Publications of the Center for Security Policy

No. 98-D 199 -- DECISION BRIEF -- December 14, 1998

Clinton Legacy Watch #34:
A Sovereign Palestinian State,
A Weakened U.S.-Israeli Relationship,
A Greater Danger of War

(Washington, D.C.): For many Americans, Bill Clinton's latest foray into Middle East diplomacy may amount to little more than a distraction from the crisis enveloping his presidency at home. For the United States' most reliable friends and most important allies in the region -- the Israelis -- however, Mr. Clinton's conduct in the Gaza Strip today casts an ominous shadow over their security and the prospects for a real and durable peace.

A Fraud By Any Other Name

That state of affairs is ironic, even surreal, given the day's carefully choreographed effort to conjure up the appearance of peace. Yasser Arafat talked of peace incessantly during his address to the Palestinian National Council and representatives of other organizations (including, among the audience, known murderers of American citizens). Those present even stood on his command and raised their arms in what was interpreted -- in accordance with the script -- by President Clinton, by the press and even by the Israeli government as, in Mr. Clinton's words, "fully, finally and forever" disposing of the thorny problem of the Palestinian Charter.

In fact, this amounts to one of the greatest diplomatic frauds in history. Without striking one word, without adopting a single phrase of alternative text, the Palestinians have "reaffirmed" earlier, equally vacuous declarations that the provisions of their 1964 Covenant that call for the destruction of Israel have been "revoked." Since 30 out of the 33 provisions of this Charter espouse the elimination of the Jewish State and/or attacks on its people, such a step would, if genuine, seem to necessitate that a new Covenant be drafted and formally adopted to take its place.

Now, imagine if Hitler's National Socialist Party had, part way through the Holocaust, proclaimed that unspecified sections of Mein Kampf that blamed the Jews for Germany's troubles no longer represented its guiding philosophy. Would people of the Jewish faith or extraction living in Nazi-controlled Germany have been wise to accept this pronouncement at face value -- without the promulgation of any revised text or statutes, to say nothing of a wholesale redirection of Hitler's policies?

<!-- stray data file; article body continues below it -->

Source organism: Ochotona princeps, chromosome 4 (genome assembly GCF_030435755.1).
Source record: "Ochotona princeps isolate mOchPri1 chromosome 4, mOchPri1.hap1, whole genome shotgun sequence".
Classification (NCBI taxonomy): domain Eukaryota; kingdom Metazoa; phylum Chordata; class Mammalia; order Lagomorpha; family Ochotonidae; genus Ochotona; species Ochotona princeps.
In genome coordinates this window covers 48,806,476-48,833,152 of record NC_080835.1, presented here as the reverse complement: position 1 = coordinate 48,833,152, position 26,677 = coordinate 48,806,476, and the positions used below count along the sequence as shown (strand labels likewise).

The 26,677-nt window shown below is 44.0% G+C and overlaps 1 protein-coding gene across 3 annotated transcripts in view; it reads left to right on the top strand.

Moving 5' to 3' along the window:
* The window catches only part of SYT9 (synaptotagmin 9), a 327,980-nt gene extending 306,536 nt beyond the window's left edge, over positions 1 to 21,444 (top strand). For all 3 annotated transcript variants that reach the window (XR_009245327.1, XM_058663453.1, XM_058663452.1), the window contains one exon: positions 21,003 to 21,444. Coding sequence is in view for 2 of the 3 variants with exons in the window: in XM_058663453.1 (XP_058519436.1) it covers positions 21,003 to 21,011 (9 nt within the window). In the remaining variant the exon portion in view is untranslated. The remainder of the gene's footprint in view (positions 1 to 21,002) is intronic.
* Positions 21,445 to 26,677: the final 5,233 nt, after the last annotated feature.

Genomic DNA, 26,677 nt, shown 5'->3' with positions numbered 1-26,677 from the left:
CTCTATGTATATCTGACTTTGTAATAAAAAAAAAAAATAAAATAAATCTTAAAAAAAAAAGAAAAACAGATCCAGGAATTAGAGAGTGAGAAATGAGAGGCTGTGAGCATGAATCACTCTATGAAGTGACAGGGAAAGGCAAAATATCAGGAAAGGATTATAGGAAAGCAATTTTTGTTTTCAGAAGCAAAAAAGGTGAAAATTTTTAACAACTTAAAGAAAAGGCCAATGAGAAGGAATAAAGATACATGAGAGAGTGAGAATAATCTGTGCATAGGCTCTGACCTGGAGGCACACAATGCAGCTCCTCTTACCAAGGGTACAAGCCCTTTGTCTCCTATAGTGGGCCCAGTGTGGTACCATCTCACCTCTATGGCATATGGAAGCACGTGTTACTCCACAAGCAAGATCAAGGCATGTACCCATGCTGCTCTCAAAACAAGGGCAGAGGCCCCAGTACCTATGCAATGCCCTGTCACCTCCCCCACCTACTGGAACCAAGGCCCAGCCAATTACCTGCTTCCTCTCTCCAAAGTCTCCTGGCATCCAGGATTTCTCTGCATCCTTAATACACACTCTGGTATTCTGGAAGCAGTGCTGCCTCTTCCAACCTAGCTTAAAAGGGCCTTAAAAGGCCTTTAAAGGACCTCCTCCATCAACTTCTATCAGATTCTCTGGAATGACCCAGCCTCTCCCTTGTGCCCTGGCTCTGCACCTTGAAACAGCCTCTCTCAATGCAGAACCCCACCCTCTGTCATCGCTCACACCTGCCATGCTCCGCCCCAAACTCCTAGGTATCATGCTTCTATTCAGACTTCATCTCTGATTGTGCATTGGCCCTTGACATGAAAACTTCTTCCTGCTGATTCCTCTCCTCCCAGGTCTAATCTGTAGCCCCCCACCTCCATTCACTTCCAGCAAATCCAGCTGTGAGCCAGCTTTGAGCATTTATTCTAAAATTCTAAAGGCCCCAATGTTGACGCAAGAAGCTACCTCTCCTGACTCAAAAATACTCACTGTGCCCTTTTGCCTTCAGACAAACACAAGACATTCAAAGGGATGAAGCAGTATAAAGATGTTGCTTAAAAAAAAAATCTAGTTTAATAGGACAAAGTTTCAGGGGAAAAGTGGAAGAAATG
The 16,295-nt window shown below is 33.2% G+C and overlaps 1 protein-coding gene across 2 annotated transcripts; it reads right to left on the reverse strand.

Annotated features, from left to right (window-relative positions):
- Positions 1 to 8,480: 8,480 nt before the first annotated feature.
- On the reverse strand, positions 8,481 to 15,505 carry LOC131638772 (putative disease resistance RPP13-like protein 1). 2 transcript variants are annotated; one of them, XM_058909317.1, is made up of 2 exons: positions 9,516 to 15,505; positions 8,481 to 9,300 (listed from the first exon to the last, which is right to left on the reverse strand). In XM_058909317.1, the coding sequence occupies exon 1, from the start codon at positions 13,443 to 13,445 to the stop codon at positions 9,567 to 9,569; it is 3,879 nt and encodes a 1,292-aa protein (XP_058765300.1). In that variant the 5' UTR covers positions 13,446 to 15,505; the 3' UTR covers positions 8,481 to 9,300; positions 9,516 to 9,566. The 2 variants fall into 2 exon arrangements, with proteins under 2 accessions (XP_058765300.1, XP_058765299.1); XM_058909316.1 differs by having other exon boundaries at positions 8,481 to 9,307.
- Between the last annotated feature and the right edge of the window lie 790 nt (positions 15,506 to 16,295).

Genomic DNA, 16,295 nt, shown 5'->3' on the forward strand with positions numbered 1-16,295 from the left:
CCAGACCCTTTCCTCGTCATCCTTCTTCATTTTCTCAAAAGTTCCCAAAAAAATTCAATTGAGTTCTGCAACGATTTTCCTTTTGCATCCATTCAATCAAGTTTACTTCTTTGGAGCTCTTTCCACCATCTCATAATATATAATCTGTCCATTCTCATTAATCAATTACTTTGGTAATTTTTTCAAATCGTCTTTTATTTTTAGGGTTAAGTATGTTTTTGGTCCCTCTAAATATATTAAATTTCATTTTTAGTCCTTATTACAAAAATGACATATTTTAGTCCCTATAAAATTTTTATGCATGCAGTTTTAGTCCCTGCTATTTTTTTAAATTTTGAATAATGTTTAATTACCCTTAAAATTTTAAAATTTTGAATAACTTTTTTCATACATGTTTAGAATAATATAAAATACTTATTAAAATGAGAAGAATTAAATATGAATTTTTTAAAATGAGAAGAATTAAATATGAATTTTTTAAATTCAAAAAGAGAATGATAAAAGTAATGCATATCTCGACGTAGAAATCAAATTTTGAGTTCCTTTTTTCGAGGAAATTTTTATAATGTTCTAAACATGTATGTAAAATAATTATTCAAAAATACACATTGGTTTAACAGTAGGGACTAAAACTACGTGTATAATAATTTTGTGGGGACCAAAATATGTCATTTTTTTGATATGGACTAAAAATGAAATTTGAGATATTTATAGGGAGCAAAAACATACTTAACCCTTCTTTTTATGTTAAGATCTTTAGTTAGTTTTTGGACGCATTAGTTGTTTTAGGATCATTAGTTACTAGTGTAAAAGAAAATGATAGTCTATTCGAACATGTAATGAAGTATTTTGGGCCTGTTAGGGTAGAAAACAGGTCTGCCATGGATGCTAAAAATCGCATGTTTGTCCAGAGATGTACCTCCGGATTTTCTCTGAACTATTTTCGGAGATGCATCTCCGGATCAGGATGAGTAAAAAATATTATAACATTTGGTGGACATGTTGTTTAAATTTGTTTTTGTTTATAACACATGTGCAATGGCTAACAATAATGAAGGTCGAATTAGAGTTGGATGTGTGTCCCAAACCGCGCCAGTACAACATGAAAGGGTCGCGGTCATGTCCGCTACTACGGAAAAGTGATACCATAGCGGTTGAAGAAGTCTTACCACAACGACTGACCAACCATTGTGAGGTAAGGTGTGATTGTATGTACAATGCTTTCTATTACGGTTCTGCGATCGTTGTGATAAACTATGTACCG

Is it reasonable to ask a people who have repeatedly been the victims of state-sponsored genocide and who are confronted with much evidence aside from the Covenant that the new Palestinian state will be equally committed to the destruction of the Jews and their nation, to settle for less than a clear-cut, formal and unbegrudging rejection of the PLO's hateful Charter? Obviously not.

Yet, Israel's American allies insist that much less is needed. And so, we have the spectacle of President Clinton lending the moral authority of the United States with his presence and his words to a subterfuge. There was no roll call vote, there were no concrete measures taken to strike offending passages or to replace them with commitments to peaceful coexistence with Israel. Worse yet, as the Associated Press reported before the event, "Palestinian negotiator Hassan Asfour said, 'We will raise our hands and stand up and applaud'....Despite the show of hands, this should not be considered a formal vote, he added."

The U.S. role in perpetrating this fraud is made no less reprehensible by the fact that the Israeli government felt it must accept what the President has legitimated. The unalterable reality, however, is that irrespective of what Prime Minister Netanyahu chooses to say about today's version of Palestinian theater-of-the-absurd, the PLO has not amended -- let alone stricken -- the offensive passages.